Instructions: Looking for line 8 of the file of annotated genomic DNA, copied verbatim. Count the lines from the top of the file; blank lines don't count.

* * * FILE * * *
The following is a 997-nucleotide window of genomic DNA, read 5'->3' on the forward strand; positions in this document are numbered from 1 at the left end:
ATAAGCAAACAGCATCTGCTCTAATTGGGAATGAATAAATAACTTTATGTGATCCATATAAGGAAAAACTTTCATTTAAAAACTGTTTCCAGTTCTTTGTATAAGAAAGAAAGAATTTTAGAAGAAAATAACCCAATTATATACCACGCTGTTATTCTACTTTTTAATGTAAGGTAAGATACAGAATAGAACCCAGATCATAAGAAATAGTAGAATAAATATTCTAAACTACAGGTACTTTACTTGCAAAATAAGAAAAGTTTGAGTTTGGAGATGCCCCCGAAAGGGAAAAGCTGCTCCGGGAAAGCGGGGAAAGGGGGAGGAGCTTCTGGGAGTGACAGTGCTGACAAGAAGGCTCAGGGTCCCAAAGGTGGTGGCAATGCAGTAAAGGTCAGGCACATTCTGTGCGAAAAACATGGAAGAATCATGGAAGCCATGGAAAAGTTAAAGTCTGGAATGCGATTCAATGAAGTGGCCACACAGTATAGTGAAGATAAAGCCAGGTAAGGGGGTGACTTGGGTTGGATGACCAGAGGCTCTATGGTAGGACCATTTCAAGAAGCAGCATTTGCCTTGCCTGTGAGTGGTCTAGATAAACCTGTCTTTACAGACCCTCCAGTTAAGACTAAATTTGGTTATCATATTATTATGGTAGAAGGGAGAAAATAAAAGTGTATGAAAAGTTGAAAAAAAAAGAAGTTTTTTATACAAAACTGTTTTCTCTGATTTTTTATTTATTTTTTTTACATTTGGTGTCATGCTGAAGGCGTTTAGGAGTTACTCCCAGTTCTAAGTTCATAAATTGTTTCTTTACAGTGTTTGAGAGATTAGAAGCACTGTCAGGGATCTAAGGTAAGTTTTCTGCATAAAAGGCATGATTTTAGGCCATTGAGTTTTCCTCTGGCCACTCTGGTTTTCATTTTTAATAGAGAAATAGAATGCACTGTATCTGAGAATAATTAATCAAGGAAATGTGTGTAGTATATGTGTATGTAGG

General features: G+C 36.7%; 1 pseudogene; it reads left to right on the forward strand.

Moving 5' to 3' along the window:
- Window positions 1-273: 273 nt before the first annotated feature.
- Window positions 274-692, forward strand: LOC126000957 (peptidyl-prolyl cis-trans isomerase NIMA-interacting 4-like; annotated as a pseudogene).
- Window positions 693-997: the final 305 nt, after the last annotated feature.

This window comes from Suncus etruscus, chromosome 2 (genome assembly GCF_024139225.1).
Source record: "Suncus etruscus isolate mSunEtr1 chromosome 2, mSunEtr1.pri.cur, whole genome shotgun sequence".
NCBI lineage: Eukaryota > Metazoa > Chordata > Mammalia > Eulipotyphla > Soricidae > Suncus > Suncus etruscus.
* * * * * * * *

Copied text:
This window comes from Suncus etruscus, chromosome 2 (genome assembly GCF_024139225.1).